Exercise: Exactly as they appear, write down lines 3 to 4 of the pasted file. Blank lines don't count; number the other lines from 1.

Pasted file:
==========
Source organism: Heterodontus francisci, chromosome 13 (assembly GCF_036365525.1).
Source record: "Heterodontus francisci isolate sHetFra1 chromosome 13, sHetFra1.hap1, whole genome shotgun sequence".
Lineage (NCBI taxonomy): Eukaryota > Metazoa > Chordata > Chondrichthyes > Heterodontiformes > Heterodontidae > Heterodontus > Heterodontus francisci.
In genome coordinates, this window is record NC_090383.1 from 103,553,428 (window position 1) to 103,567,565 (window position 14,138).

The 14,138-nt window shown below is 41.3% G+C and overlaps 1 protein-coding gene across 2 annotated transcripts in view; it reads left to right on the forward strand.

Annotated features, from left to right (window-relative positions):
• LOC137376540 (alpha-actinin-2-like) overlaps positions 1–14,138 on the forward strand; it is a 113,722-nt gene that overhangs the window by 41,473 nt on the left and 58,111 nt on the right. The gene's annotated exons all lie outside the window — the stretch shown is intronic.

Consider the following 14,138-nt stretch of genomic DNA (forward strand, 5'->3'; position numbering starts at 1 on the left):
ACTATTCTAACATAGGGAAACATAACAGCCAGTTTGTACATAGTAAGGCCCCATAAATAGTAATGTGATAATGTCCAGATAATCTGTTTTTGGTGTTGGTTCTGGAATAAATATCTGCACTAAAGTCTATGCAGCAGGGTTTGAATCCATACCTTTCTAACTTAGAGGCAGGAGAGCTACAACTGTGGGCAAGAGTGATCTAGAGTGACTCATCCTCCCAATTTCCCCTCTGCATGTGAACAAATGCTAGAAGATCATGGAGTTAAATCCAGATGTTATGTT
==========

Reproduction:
Lineage (NCBI taxonomy): Eukaryota > Metazoa > Chordata > Chondrichthyes > Heterodontiformes > Heterodontidae > Heterodontus > Heterodontus francisci.
In genome coordinates, this window is record NC_090383.1 from 103,553,428 (window position 1) to 103,567,565 (window position 14,138).